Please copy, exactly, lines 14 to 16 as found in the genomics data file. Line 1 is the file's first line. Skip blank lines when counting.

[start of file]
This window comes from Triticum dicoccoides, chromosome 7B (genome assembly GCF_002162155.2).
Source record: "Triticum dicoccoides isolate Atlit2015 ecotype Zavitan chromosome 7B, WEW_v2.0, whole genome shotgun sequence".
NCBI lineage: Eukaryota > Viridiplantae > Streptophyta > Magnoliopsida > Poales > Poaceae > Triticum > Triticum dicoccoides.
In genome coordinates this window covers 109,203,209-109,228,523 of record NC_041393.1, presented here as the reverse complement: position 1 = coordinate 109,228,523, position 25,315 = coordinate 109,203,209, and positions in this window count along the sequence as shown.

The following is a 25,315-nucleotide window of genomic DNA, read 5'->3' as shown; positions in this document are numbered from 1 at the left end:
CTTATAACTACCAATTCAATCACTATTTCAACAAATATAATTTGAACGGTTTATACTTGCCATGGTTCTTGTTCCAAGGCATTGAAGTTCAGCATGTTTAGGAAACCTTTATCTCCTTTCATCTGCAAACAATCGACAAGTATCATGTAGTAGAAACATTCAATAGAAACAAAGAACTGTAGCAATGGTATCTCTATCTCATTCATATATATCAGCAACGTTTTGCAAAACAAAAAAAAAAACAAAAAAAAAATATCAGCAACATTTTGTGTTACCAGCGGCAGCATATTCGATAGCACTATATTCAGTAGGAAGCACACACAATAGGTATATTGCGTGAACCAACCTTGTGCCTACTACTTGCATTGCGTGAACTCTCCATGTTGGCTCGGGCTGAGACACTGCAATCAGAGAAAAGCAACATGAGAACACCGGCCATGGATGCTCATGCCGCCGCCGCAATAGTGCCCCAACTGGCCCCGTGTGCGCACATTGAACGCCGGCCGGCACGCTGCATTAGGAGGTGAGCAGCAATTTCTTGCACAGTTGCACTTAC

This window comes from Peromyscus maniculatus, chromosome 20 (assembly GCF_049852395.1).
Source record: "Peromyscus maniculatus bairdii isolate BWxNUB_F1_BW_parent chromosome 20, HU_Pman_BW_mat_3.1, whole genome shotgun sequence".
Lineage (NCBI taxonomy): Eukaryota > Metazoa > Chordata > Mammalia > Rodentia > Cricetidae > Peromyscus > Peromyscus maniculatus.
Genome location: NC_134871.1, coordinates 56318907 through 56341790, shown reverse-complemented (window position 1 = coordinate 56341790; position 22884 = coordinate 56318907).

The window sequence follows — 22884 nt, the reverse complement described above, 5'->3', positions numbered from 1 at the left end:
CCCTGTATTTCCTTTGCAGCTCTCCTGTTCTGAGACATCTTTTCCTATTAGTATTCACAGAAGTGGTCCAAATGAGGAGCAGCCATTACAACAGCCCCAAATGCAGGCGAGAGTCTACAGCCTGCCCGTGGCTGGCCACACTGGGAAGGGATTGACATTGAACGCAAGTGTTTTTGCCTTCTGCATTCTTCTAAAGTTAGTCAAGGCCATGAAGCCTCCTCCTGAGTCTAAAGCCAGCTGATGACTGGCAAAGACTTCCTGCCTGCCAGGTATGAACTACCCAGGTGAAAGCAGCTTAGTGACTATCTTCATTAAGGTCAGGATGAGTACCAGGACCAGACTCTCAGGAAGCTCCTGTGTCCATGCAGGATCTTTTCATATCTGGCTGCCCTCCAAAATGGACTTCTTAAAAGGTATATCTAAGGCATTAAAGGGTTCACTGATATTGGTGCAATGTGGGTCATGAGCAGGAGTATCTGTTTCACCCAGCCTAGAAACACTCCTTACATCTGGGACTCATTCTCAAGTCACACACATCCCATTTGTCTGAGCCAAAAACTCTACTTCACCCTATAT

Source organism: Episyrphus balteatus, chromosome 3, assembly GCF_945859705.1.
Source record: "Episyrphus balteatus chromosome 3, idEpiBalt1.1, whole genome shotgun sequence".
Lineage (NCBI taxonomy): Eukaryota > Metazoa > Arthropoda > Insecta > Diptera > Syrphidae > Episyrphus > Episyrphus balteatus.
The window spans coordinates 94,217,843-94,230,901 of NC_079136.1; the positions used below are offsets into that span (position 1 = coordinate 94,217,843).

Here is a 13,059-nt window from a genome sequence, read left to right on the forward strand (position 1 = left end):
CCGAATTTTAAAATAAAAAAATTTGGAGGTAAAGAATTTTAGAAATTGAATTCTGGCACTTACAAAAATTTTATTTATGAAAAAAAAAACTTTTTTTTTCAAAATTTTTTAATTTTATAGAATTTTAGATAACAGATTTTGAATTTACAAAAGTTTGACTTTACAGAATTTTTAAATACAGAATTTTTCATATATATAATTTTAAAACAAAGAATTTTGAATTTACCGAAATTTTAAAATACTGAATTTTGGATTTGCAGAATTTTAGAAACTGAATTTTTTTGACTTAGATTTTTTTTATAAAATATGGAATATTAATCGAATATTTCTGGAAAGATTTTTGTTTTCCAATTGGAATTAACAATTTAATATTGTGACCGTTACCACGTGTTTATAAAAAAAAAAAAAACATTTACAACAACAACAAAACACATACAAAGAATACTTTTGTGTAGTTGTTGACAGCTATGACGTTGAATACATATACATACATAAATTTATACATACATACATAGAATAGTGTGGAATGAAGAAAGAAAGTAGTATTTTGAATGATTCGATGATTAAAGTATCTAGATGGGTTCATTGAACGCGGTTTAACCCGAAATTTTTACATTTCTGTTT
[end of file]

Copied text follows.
Source record: "Episyrphus balteatus chromosome 3, idEpiBalt1.1, whole genome shotgun sequence".
Lineage (NCBI taxonomy): Eukaryota > Metazoa > Arthropoda > Insecta > Diptera > Syrphidae > Episyrphus > Episyrphus balteatus.
The window spans coordinates 94,217,843-94,230,901 of NC_079136.1; the positions used below are offsets into that span (position 1 = coordinate 94,217,843).